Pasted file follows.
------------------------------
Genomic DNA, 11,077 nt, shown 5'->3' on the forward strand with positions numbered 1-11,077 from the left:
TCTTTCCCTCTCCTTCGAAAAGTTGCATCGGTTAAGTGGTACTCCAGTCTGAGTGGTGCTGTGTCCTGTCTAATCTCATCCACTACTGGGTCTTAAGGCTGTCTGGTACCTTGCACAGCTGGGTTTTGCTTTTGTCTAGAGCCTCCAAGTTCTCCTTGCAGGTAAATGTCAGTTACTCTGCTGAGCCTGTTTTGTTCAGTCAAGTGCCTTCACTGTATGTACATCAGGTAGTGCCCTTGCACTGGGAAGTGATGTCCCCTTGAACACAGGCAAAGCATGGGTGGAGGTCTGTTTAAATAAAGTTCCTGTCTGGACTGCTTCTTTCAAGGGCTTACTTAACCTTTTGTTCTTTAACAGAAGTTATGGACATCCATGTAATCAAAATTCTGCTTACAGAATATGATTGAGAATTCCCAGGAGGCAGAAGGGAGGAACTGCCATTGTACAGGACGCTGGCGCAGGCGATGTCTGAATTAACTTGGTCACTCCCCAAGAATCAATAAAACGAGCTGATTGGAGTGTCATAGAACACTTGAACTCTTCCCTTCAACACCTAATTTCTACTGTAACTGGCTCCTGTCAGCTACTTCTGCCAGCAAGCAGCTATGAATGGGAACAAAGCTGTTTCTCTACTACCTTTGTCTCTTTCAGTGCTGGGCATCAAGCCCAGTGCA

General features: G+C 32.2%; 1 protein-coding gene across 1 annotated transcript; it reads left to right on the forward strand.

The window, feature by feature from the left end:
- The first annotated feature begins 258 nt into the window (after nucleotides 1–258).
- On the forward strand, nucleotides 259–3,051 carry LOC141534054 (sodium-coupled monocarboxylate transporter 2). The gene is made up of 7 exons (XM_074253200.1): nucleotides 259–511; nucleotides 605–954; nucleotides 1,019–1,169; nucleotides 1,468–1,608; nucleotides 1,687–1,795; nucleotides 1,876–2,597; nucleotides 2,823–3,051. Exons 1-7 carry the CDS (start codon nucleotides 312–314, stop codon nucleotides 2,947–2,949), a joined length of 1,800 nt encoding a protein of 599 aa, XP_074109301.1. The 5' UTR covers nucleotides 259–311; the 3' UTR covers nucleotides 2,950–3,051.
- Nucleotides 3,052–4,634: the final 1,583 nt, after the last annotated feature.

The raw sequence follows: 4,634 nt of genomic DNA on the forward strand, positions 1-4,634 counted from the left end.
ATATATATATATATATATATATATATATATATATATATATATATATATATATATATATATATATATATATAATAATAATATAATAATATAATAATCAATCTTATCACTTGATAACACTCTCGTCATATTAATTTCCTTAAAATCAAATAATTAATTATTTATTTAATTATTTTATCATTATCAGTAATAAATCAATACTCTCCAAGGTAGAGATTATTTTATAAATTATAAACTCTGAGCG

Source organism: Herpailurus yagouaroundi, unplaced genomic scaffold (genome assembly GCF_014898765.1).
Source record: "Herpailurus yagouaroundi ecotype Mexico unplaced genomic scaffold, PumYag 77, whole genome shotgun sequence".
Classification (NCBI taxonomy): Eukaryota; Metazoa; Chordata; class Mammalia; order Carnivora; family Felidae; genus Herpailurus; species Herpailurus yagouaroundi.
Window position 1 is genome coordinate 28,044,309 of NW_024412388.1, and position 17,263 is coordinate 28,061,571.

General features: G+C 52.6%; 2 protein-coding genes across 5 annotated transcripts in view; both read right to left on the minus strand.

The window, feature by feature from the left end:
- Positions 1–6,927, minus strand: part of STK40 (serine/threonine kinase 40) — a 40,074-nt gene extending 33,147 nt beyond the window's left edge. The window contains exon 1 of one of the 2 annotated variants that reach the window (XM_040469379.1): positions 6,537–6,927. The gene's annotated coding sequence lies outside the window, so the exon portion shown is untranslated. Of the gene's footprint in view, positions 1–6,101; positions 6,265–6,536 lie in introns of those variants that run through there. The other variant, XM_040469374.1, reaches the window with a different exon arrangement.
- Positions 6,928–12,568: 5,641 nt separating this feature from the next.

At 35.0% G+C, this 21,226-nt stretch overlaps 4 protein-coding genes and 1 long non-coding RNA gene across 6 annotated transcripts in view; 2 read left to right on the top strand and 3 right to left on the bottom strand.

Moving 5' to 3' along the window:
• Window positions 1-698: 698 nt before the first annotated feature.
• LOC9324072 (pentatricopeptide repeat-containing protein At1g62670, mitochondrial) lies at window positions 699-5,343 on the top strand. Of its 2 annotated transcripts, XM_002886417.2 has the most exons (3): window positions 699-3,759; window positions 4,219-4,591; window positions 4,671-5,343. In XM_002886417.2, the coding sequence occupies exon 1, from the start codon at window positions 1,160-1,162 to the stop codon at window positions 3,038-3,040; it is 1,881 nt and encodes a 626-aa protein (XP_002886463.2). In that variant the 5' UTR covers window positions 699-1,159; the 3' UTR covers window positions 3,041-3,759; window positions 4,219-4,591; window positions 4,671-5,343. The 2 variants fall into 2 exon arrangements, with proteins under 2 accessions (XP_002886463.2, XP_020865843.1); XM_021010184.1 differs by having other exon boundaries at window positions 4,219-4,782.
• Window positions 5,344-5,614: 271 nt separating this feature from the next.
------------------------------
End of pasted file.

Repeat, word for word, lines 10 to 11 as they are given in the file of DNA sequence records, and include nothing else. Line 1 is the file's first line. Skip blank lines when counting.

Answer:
Source organism: Herpailurus yagouaroundi, unplaced genomic scaffold (genome assembly GCF_014898765.1).
Source record: "Herpailurus yagouaroundi ecotype Mexico unplaced genomic scaffold, PumYag 77, whole genome shotgun sequence".